"So far from loving me," said the king, excitedly, "the very night of my marriage she dared tell me to my face that she had married me only for my crown."

"That is not true," said the gipsy, raising her hand.

"I swear it," replied Charming.

"You lie!" cried the stranger. And, lo! a box on the ear blinded the prince; the blow was repeated, and the stranger fled.

The king stepped back furious, and sought the hilt of his sword; but men do not go to balls armed as for war; for his sole weapon he found a knot of ribbons. He ran after his enemy, but which way had she fled? Charming lost himself twenty times in the labyrinth; he met none but peaceful dominos walking in couples and scarcely glancing at him as he passed. Breathless, distracted, and desperate, he returned to the ball-room, where he doubted not that the stranger had taken refuge; but how was he to find her?

A brilliant idea crossed the prince's mind; he would order all to unmask, and would doubtless see the gipsy, confounded by the king's presence and betrayed by her own agitation. He instantly leaped on a chair, and exclaimed in a loud voice that caused every one to start:

"Ladies and gentlemen, day is approaching and pleasure is languishing; let us revive mirth by a new caprice. Off with the masks! I set the example; let all who love me follow it."

He threw off his domino, raised his mask, and appeared in the richest and most elegant Spanish costume ever worn by prince. There was a general outcry; all eyes were at first turned toward the king, then toward the black domino with pink rosettes, who retreated as fast as possible with a modesty that was not affected. All unmasked. The ladies gathered round the king, who, it was remarked, had the most violent fancy for the gipsy costume. Young or old, all the gipsies received his homage; he took them by the hand and gazed at them with an air which made all the other masks ready to burst with envy, then made a sign to the orchestra; the dance recommenced, and the prince disappeared.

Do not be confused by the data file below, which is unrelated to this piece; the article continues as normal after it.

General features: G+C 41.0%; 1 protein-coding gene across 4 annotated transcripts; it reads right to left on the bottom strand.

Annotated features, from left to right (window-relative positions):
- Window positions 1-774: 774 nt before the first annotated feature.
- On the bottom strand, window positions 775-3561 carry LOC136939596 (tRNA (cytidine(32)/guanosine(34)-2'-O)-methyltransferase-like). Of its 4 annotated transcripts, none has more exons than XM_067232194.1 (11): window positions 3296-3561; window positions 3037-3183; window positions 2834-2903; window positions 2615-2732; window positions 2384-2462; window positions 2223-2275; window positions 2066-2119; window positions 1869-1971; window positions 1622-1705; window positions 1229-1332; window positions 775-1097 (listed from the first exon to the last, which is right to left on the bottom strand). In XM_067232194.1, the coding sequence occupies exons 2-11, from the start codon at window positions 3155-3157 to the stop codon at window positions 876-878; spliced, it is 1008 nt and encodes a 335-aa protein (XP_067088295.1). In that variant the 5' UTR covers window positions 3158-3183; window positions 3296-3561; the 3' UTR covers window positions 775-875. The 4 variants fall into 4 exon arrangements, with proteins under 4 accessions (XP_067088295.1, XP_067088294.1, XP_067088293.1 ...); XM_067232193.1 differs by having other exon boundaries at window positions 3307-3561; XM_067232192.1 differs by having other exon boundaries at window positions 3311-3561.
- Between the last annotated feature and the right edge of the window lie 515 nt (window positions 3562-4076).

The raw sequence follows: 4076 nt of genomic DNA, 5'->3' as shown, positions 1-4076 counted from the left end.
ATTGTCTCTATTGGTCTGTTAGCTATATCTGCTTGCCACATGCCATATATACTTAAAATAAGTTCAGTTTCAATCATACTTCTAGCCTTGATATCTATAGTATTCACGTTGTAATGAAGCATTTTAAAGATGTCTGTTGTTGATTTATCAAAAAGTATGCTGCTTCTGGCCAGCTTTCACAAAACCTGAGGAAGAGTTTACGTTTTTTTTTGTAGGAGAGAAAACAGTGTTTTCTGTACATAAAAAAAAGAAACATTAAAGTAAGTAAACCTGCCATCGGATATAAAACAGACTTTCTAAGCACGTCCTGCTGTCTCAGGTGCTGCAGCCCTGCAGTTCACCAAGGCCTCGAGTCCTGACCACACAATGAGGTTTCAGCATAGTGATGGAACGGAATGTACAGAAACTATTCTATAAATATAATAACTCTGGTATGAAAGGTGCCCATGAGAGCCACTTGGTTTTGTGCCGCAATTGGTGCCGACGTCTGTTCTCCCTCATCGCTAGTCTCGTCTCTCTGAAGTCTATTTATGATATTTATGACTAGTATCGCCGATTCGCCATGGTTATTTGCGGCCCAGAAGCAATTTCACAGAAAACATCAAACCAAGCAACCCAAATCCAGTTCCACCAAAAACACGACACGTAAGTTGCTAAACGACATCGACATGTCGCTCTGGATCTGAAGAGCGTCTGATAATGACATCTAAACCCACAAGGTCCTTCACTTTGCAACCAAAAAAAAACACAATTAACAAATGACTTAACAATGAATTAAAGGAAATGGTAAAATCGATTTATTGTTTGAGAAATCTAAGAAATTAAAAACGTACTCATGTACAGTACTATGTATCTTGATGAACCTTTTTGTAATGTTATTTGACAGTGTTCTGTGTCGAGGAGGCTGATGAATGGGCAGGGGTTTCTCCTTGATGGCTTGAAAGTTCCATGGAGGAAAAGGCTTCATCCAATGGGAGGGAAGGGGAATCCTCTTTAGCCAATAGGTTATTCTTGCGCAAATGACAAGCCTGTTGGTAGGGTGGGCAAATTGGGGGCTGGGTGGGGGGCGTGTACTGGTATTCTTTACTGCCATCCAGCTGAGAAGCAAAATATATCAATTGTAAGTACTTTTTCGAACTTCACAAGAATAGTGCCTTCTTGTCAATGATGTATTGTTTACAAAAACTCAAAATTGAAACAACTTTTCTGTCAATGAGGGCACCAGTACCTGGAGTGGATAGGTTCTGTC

He hastened again to the elm-walk in search of the traitress who had insulted him, doubtless led by vengeance. His blood boiled in his veins; he wandered at random, suddenly stopping short, looking, listening, and spying in all directions. At the faintest gleam of light through the foliage he sprang forward like a madman, laughing and weeping at the same time as though distracted.

At the turn of an alley he met Rachimburg advancing toward him trembling, with an air of terror.

"Sire," murmured he, in a mysterious voice, "has Your Majesty seen it?"